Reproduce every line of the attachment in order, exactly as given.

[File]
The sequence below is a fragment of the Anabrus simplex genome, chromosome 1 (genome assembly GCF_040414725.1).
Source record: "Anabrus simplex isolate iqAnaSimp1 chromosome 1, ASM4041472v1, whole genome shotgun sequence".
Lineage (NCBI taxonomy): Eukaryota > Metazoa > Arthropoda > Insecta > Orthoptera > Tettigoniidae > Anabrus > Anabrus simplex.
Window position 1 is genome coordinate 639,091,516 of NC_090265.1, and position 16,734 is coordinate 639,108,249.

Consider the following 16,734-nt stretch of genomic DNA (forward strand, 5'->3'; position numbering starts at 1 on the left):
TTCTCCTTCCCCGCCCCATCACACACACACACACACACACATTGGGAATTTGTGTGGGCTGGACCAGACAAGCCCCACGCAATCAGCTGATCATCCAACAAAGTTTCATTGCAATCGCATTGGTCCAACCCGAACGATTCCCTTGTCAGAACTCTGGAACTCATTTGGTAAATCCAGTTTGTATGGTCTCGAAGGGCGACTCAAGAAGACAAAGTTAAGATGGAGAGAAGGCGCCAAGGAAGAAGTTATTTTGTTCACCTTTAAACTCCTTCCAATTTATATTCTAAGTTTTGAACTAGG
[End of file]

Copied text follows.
The sequence below is a fragment of the Anabrus simplex genome, chromosome 1 (genome assembly GCF_040414725.1).
Source record: "Anabrus simplex isolate iqAnaSimp1 chromosome 1, ASM4041472v1, whole genome shotgun sequence".
Lineage (NCBI taxonomy): Eukaryota > Metazoa > Arthropoda > Insecta > Orthoptera > Tettigoniidae > Anabrus > Anabrus simplex.
Window position 1 is genome coordinate 639,091,516 of NC_090265.1, and position 16,734 is coordinate 639,108,249.

Consider the following 16,734-nt stretch of genomic DNA (forward strand, 5'->3'; position numbering starts at 1 on the left):
TTCTCCTTCCCCGCCCCATCACACACACACACACACACACATTGGGAATTTGTGTGGGCTGGACCAGACAAGCCCCACGCAATCAGCTGATCATCCAACAAAGTTTCATTGCAATCGCATTGGTCCAACCCGAACGATTCCCTTGTCAGAACTCTGGAACTCATTTGGTAAATCCAGTTTGTATGGTCTCGAAGGGCGACTCAAGAAGACAAAGTTAAGATGGAGAGAAGGCGCCAAGGAAGAAGTTATTTTGTTCACCTTTAAACTCCTTCCAATTTATATTCTAAGTTTTGAACTAGG